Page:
Clear Boundaries

By Kenn Howard
[A Question of Ethics]

Dear Kenn,

One of my neighbors is a guy in his mid-30s—Larry—and he has severe cerebral palsy (CP). I know this because his mother, who is his caretaker, told me all about it. This mother knows I’m a massage therapist and told me she’s looking for someone to do massage for Larry and asked me if I would be willing.

I think this would be a cool challenge, as I’ve never worked with a person with CP before. She already asks me to come over and help her with stuff around the house. I do want to work with Larry, but I don’t know if I want to get more involved with their family. Would I be getting too close? What should I do?

—Up the Street and Nervous


Dear Up,

People with cerebral palsy can certainly benefit from receiving massage. Once the condition and type of CP is understood, and a method of communication is established, massage can be useful to reduce spasm and pain. Of course, massage won’t be a cure for CP, but it could certainly help Larry’s comfort level. But this is not the issue here.

You are concerned with a blurring of boundaries. You are a neighbor who already has a personal relationship with Larry and his mother. By taking on a professional relationship with Larry, and with his mother, too, you are concerned that this relationship will mix too closely with your neighborly relationship. Your concern is that Mom wants to develop a way that she can rely on you to be a steady caregiver. 

You have a very legitimate concern. In any therapeutic relationship, we must always be aware of the potential for a dual relationship—the development of a relationship outside of, or separate from, the primary therapeutic relationship. Your case is slightly different in that you already have a personal relationship and Mom is inviting you into a professional relationship. Even so, the pitfalls are the same—one of which is exploitation. This occurs when one person in the relationship takes unfair advantage of the other. Could that apply here?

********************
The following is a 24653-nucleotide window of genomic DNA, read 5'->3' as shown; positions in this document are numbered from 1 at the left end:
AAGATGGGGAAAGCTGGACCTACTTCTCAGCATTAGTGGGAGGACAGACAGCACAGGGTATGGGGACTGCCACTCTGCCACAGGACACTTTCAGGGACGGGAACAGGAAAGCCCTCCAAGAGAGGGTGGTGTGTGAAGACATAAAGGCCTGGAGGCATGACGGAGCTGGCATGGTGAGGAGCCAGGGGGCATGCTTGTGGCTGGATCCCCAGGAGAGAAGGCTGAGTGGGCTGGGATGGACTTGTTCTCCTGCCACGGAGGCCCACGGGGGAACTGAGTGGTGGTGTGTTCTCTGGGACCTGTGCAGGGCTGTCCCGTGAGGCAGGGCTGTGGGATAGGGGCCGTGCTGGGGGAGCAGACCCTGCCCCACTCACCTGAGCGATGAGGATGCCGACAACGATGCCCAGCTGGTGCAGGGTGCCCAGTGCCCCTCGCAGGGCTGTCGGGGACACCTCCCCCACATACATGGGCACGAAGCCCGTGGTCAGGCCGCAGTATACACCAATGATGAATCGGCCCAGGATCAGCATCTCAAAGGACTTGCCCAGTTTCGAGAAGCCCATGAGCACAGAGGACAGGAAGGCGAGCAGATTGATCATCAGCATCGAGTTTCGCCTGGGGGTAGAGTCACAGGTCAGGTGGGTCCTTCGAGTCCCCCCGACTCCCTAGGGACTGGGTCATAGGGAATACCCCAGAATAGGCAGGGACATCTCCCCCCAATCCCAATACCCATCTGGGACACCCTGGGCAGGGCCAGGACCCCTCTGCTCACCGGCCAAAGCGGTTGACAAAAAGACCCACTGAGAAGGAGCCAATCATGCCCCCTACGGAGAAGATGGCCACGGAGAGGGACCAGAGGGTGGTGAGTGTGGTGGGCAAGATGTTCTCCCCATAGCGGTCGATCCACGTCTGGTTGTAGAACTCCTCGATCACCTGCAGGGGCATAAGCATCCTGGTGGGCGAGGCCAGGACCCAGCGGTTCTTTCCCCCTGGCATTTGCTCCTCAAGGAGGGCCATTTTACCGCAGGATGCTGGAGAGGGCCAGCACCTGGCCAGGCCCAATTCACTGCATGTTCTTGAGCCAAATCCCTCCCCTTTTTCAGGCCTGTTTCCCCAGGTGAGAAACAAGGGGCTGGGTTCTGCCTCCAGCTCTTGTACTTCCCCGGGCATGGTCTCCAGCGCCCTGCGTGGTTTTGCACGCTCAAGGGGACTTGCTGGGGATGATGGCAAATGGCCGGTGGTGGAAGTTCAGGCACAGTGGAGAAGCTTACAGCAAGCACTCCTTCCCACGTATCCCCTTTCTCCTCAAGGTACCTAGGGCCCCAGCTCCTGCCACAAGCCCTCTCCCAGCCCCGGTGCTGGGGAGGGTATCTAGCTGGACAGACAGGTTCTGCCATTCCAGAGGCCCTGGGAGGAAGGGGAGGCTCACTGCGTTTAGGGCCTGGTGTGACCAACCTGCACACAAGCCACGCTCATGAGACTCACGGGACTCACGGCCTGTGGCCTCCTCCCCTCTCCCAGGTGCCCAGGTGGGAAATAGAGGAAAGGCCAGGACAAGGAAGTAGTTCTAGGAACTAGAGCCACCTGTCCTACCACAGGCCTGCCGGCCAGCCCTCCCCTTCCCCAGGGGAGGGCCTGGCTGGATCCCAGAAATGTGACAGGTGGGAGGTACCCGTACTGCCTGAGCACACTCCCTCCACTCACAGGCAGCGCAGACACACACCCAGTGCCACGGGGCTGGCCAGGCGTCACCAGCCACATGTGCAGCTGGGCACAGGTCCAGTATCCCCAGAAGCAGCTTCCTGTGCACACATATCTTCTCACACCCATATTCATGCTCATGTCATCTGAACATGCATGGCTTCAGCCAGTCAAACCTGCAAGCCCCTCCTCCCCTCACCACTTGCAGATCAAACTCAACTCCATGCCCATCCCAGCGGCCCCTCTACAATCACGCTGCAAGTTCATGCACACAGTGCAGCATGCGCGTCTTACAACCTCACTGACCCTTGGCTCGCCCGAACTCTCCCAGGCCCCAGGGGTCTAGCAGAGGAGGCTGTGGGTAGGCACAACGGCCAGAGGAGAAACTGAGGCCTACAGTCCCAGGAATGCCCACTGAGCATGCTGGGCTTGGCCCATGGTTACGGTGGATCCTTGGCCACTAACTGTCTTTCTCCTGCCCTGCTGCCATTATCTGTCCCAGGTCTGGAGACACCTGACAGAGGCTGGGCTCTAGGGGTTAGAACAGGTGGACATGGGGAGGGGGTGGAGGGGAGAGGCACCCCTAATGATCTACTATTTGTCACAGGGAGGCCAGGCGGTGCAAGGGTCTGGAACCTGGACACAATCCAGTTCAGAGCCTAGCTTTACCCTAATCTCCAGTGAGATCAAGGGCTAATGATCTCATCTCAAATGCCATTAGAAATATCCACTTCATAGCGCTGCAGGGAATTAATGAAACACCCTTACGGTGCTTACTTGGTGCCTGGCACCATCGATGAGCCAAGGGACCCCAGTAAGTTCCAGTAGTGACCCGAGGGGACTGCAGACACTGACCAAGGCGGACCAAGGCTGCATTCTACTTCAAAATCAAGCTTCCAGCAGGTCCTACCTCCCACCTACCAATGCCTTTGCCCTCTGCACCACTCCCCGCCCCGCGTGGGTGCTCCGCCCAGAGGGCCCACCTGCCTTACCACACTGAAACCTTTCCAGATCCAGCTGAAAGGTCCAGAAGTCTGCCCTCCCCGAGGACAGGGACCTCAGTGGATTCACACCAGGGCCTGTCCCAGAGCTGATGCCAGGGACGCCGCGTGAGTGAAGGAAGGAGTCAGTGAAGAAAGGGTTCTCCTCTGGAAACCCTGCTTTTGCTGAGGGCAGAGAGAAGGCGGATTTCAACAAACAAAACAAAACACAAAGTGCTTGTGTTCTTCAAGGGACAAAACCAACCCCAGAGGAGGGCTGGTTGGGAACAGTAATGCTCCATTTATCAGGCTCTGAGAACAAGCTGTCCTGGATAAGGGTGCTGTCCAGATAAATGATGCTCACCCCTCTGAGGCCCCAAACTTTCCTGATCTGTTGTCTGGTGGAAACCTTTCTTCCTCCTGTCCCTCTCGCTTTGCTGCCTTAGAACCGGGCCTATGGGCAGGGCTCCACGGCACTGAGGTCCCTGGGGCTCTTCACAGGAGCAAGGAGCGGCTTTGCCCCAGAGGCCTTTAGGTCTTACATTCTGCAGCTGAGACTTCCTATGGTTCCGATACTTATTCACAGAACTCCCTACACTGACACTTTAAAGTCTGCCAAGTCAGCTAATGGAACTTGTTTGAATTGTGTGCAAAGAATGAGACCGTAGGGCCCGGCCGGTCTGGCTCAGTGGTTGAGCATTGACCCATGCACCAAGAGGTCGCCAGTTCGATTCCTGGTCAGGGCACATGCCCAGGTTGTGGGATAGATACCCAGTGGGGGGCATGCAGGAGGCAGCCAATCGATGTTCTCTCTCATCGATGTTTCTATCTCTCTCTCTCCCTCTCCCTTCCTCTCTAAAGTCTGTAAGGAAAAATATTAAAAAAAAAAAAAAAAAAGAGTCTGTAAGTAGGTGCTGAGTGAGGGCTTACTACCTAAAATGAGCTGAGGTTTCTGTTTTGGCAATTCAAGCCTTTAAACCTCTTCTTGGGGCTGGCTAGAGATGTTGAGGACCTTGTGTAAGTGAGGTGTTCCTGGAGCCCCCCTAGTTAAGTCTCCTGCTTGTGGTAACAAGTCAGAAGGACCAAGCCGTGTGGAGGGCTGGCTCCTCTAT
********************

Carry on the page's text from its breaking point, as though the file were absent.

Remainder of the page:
Of course you want to say yes to Mom’s request. Helping Larry feel better would be a wonderful gift you could give him. Any relief would be greatly appreciated, and you will feel good about yourself. But if you make this decision, be aware of some potentially confusing situations. Since you live only a moment away from Larry, Mom has relied on you to do chores for them. Will she then call you at any time and expect you to agree to a massage session whenever they want? Will they call you to come over “for just a minute to do some spot work”? Will they combine sessions with errands?

In making your decision, you have to weigh potential situations and expectations. How does Mom view you in your relationship with Larry and with her? Will she see you as an aide? With this close proximity and increased contact, will she start to see you as part of her family? Will she depend on you?

In order to make these decisions, you must first decide for yourself what your role will be. You will also need to take an honest look at yourself to make sure you are ready and able to draw clear boundaries about which parts of your relationship are professional and which parts are neighborly. If you don’t, you may find that, as generous as you may be, your own life might become secondary to theirs. 

Kenn Howard is a massage therapist, NCBTMB-approved provider of ethics workshops, and instructor of ethics for the past 14 years. Contact him at